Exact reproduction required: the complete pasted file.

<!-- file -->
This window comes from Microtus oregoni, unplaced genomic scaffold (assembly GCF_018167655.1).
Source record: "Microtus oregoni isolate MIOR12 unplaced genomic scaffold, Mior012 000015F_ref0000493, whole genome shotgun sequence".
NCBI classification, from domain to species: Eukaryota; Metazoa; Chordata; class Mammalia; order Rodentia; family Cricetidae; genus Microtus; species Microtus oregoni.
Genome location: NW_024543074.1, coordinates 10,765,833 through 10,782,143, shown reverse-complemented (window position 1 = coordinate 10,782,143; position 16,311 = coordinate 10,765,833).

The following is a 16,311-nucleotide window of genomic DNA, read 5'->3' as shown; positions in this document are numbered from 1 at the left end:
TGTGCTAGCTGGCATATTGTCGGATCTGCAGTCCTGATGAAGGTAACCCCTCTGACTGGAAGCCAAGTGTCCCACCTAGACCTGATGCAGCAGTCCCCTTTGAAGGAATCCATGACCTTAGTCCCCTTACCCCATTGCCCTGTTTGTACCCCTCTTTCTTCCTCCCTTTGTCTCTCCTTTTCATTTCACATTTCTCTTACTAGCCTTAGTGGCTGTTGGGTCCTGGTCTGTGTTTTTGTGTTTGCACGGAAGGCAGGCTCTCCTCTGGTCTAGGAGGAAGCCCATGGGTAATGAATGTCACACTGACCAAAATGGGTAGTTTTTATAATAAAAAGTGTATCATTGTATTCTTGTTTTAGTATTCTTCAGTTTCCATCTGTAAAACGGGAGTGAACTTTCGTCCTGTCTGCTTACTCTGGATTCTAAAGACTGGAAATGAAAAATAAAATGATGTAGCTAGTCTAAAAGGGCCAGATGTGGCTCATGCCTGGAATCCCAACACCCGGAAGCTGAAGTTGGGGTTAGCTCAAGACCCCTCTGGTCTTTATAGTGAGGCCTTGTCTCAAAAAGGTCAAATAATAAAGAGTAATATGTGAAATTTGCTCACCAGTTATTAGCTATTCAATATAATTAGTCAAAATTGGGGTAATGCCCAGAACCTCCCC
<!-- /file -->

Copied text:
This window comes from Microtus oregoni, unplaced genomic scaffold (assembly GCF_018167655.1).
Source record: "Microtus oregoni isolate MIOR12 unplaced genomic scaffold, Mior012 000015F_ref0000493, whole genome shotgun sequence".
NCBI classification, from domain to species: Eukaryota; Metazoa; Chordata; class Mammalia; order Rodentia; family Cricetidae; genus Microtus; species Microtus oregoni.
Genome location: NW_024543074.1, coordinates 10,765,833 through 10,782,143, shown reverse-complemented (window position 1 = coordinate 10,782,143; position 16,311 = coordinate 10,765,833).

The following is a 16,311-nucleotide window of genomic DNA, read 5'->3' as shown; positions in this document are numbered from 1 at the left end:
TGTGCTAGCTGGCATATTGTCGGATCTGCAGTCCTGATGAAGGTAACCCCTCTGACTGGAAGCCAAGTGTCCCACCTAGACCTGATGCAGCAGTCCCCTTTGAAGGAATCCATGACCTTAGTCCCCTTACCCCATTGCCCTGTTTGTACCCCTCTTTCTTCCTCCCTTTGTCTCTCCTTTTCATTTCACATTTCTCTTACTAGCCTTAGTGGCTGTTGGGTCCTGGTCTGTGTTTTTGTGTTTGCACGGAAGGCAGGCTCTCCTCTGGTCTAGGAGGAAGCCCATGGGTAATGAATGTCACACTGACCAAAATGGGTAGTTTTTATAATAAAAAGTGTATCATTGTATTCTTGTTTTAGTATTCTTCAGTTTCCATCTGTAAAACGGGAGTGAACTTTCGTCCTGTCTGCTTACTCTGGATTCTAAAGACTGGAAATGAAAAATAAAATGATGTAGCTAGTCTAAAAGGGCCAGATGTGGCTCATGCCTGGAATCCCAACACCCGGAAGCTGAAGTTGGGGTTAGCTCAAGACCCCTCTGGTCTTTATAGTGAGGCCTTGTCTCAAAAAGGTCAAATAATAAAGAGTAATATGTGAAATTTGCTCACCAGTTATTAGCTATTCAATATAATTAGTCAAAATTGGGGTAATGCCCAGAACCTCCCC